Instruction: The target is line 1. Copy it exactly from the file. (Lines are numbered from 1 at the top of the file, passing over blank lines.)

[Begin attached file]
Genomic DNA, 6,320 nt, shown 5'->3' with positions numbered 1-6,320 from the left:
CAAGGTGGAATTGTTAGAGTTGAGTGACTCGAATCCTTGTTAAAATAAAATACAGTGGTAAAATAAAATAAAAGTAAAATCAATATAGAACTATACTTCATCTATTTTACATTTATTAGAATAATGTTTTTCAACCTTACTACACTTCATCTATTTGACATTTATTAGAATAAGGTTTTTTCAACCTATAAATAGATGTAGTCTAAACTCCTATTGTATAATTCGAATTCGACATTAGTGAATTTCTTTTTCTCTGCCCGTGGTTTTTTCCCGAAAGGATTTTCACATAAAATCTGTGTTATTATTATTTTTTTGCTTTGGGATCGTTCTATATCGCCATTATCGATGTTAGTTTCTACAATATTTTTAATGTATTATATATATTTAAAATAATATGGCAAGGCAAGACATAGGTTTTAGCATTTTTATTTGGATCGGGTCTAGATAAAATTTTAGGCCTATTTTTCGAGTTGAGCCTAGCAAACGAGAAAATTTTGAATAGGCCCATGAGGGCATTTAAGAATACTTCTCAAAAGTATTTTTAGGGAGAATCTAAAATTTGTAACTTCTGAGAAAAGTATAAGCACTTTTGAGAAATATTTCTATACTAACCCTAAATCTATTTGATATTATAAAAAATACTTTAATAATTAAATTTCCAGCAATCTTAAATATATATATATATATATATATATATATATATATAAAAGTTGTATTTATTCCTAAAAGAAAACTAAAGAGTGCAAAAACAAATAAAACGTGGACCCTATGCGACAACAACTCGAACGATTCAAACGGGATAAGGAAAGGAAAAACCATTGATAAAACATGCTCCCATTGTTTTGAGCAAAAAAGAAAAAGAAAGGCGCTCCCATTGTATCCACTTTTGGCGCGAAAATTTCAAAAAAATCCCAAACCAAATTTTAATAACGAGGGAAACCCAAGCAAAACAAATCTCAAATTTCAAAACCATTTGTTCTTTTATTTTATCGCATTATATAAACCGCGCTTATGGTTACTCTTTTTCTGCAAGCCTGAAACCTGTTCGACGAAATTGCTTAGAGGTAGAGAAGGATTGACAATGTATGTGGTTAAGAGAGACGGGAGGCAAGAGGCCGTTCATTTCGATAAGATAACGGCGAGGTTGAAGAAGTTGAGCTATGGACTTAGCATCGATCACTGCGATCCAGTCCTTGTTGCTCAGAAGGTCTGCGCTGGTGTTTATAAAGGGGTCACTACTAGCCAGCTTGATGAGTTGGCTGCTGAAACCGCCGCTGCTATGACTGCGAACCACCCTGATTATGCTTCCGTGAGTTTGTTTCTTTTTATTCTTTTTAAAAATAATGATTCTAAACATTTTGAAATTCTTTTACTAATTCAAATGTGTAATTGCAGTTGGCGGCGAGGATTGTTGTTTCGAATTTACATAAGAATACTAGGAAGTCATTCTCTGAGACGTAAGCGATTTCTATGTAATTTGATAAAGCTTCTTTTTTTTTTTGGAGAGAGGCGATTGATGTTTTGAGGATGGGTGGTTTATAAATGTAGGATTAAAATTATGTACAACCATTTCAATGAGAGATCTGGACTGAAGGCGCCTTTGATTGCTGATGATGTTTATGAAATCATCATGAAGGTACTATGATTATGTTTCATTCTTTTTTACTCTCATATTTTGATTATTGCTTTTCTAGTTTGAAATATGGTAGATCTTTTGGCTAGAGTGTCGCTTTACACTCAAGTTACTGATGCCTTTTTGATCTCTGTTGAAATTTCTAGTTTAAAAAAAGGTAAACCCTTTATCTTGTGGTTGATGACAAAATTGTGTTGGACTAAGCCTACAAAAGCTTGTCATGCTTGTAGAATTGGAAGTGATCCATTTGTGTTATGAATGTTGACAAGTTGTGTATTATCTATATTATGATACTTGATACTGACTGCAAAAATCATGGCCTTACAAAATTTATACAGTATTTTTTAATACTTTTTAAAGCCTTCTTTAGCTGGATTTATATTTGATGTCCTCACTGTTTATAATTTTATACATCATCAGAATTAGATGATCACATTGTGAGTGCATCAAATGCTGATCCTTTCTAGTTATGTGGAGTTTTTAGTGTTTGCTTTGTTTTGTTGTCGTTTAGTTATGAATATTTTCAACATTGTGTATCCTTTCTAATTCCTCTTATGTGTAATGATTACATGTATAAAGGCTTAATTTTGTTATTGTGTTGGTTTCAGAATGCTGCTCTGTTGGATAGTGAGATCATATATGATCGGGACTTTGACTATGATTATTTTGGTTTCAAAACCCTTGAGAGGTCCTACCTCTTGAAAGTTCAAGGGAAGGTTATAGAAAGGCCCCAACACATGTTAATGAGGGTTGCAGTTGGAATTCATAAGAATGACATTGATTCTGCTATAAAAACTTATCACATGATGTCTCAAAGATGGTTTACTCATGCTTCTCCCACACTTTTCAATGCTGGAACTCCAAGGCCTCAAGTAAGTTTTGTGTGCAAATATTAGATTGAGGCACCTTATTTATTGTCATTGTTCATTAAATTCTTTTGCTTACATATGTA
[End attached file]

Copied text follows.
Genomic DNA, 6,320 nt, shown 5'->3' with positions numbered 1-6,320 from the left: